Finders keepers
Wallpaper|November 2020
Fashion designer and inveterate collector Paul Smith shares a few of his favourite things in a new book, and here with his friend and travelling companion Deyan Sudjic
DEYAN SUDJIC

Paul Smith, Vêtements pour Homme, as Smith called his first shop, was a life-affirming injection of wit and tailoring-with-a-twist into the cheesecloth and tank-top darkness of the 1970s. He had a tiny space, just 10ft by 10ft, in Nottingham, the English city in which he grew up. Its hours were 10am to 6pm, Fridays and Saturdays only. Along with the clothes, there was an Andy Warhol print on the wall that Smith still wishes he could have afforded to buy, and a selection of antique jewellery.

Then as now, what drives Smith is the delight he takes in discovering things, and the pleasure that he takes in sharing his finds with his customers, whom he treats as friends. Sometimes the discoveries end up on sale in his shops. He rescued the Filofax from the clutches of generations of compulsive list makers, before it became a badge of shame, a totem of the toxic materialism of the 1980s. He stocked vintage books, as well as Braun calculators by Dieter Rams.

He likes to tell you about the things he has seen. He once called to ask whether I’d been to Matt’s Gallery in London, the pioneering space for installation art run by Robin Klassnik. He had just seen ‘20:50’, the 200 gallons of sump oil that Richard Wilson had used to flood the building to spectacular effect. ‘It’s the last weekend of the exhibition, you have to go right now,’ he urged.

I had another phone call from Smith soon after he had opened his first store in Japan in 1984. ‘You have got to come to Tokyo, it’s the most amazing place on earth. Come with me next week.’ Luckily for me, I said yes and saw the city through his eyes. At Narita Airport, he pointed out the bus company staff, bowing low to a disappearing coach, a courtly gesture of respect that nobody but us would see. He took me to a tiny bar on an impossible-to-find alley in Shinjuku, where the barman served sake in unvarnished hinoki wood boxes and knew his name, and to the street full of shops near the old Tsukiji fish market, selling surrealist plates of wax spaghetti. He also took me to dinner with Rei Kawakubo, whom he ambushed with a rubber chicken.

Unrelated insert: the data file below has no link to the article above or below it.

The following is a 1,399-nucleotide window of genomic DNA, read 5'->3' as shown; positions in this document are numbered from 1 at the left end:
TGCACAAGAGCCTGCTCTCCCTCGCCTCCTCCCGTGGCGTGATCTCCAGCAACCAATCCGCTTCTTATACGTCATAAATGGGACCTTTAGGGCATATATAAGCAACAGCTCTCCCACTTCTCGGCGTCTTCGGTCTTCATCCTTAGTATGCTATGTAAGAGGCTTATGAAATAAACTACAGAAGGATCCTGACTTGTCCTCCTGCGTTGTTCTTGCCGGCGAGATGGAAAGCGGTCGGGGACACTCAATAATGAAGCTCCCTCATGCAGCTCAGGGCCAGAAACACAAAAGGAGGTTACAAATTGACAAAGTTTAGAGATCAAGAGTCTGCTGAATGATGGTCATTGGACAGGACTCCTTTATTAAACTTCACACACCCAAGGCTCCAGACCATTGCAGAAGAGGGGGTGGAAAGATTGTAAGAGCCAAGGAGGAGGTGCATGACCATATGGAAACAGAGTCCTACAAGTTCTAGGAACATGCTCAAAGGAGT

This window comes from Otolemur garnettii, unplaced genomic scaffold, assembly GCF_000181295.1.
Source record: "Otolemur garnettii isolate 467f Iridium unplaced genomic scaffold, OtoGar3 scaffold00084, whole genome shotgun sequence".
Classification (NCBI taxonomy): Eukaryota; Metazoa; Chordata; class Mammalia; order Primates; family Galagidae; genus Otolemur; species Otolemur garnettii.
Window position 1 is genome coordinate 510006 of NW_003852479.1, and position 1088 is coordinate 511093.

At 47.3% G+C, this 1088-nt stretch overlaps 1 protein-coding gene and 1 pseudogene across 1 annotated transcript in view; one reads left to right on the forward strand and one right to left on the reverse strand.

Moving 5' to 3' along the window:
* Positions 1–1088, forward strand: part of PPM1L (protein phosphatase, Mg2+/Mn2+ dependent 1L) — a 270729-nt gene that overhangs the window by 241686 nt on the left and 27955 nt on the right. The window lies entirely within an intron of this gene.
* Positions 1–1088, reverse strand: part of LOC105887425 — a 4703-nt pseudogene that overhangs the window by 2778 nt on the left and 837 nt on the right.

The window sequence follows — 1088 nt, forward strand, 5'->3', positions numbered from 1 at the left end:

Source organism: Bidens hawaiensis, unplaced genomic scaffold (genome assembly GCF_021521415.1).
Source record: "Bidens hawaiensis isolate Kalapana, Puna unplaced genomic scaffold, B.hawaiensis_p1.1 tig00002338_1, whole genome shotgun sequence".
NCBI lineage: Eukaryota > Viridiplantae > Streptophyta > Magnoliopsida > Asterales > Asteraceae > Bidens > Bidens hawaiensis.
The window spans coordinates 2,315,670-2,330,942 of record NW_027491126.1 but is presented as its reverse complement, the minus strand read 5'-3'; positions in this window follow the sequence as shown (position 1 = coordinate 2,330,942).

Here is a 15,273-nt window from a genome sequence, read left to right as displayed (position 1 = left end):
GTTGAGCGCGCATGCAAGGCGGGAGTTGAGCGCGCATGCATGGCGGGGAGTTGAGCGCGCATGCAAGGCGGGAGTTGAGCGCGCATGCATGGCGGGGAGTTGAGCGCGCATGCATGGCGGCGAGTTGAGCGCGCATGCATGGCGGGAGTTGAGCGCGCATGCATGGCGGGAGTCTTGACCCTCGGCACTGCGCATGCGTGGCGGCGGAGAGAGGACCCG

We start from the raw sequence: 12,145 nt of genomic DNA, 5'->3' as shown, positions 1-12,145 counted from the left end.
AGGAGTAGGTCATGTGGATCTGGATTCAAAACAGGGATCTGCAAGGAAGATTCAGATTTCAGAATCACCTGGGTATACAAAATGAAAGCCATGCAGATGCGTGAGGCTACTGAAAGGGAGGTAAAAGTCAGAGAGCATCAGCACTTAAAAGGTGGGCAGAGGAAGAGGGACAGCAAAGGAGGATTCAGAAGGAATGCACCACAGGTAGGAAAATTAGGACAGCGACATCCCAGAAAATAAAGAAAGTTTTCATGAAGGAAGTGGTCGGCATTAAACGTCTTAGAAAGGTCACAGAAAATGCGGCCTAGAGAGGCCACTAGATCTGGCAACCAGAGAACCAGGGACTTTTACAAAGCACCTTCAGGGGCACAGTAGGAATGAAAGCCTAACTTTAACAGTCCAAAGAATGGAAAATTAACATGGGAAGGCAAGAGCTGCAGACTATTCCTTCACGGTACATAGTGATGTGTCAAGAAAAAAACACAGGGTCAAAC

Smith is celebrating the 50 years since he opened that first shop in Nottingham with a new book, edited by former Wallpaper* editor-in-chief Tony Chambers, that tells his story through 50 objects, salvaged from the snowdrift of stuff that covers every inch of his office in London’s Covent Garden. It’s an accumulation that has spilled over from a desk so full of things that it is no longer usable. There are tin toy cars, piles of books and magazines, Moroccan bottles, old cameras, a mountain of cycling jerseys, and a pink bicycle. There are a lot of rabbit artworks and ornaments, too. ‘I once said in an interview that seeing one brings me good luck, and the rabbits haven’t stopped pouring in ever since,’ Smith explains.

Continue reading your story on the app

Continue reading your story in the magazine

RELATED STORIES

Never a quiet time for WFT

The dust never settles around the Washington Football Team.

4 mins read
Warpath
March 2021

Highway to History

Derrick Smith Jr. is sharing Oklahoma’s rich heritage from the back of a motorcycle.

2 mins read
Oklahoma Today
March/April 2021

Saved family letters tell of war horrors, peacetime hopes and dreams

Loving letters from long ago

3 mins read
The Good Life
March 2021

Logitech Circle View

A high–quality security camera with HomeKit support

2 mins read
Mac Life
March 2021

GH'S STEPHEN A. SMITH ON HIS NEW ESPN+ SERIES

LATE BREAKING NEWS

2 mins read
Soap Opera Digest
February 01, 2021

America's Missing Workers

Near-record levels of absenteeism could be hampering the recovery

4 mins read
Bloomberg Businessweek
January 18, 2021

Think Like a Dog, and “Shhh!”

Meemo’s Farm, a prime bird hunting destination in north-central Michigan, was the setting for dog trainer Ronnie Smith’s “Foundation Seminar,” a two-day introduction to the “Silent Command System” of dog training. Participants ranged in experience from those working with their first dogs to professional handlers/guides to veteran trainers with more than 40 years of experience.

8 mins read
The Upland Almanac
Spring 2021

Smith is ‘feeling more comfortable'

Starting quarterback Alex Smith when many second-guessed if the passer was even physically able to play over a younger quarterback that could be developed wasn’t a lucky guess by coach Ron Rivera.

4 mins read
Warpath
January 2021

It has been a magical ride

FROM WHERE I’M SITTING

3 mins read
Warpath
January 2021

Rivera picks the wrong passer

RIDING THE PINE Dwayne Haskins probably deserved to be benched, but with him sitting games out, the Washington Football team won't know if he learned anything.

3 mins read
Warpath
December 2020